Household chemicals could be harming Fraser River's sockeye
Fraser River sockeye could be getting sick or even dying because of a daily cocktail of household chemicals entering the watershed, a judicial inquiry has heard.
Aquatic toxicology expert Peter Ross testified Tuesday that many of the 23,000 chemicals listed on the federal government's domestic-substances list may not immediately kill fish but could predispose them to future health problems.
``They might reduce their growth, confuse them, affect their ability to smell, to find their home stream, reduce their immune system, make them vulnerable to disease, outbreaks of disease, or affect their energetics, in other words, their ability to feed and grow,'' Ross said.
He said the true impact of contaminants may become apparent only when salmon get viruses, encounter food-supply shortages, experience climate change or if their habitat is destroyed.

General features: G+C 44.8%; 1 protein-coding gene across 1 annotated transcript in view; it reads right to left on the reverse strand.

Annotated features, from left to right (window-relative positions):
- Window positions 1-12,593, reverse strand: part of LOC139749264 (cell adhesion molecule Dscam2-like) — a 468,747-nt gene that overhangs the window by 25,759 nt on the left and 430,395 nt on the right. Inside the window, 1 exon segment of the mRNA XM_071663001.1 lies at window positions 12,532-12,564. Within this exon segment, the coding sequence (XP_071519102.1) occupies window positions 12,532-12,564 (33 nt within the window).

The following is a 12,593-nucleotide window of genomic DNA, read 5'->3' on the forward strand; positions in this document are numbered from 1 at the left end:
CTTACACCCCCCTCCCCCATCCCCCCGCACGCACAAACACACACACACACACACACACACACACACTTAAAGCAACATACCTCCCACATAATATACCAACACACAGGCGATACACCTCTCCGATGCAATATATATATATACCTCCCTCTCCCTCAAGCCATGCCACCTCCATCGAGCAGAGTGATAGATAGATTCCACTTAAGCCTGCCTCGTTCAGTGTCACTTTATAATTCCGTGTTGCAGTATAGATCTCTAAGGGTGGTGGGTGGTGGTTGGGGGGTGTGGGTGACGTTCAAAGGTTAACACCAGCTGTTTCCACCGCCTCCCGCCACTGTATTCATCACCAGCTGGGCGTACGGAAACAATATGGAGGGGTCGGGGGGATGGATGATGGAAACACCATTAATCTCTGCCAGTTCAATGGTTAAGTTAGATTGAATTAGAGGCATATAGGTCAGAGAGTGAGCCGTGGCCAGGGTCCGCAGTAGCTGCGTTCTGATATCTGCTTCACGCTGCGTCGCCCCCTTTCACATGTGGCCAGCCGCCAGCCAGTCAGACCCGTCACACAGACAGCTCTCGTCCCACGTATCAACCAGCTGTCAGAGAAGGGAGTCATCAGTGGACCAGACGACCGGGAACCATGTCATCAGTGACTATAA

As a result, researchers should be studying how contaminants are affecting salmon in the ``real world,'' Ross said.
But he noted that's currently not happening.
The inquiry is examining the decline of the sockeye salmon population in the Fraser River.
It has heard that restructuring of the Fisheries Department between 2004 and 2006 hampered fish habitat protection when some duties were shifted to Environment Canada.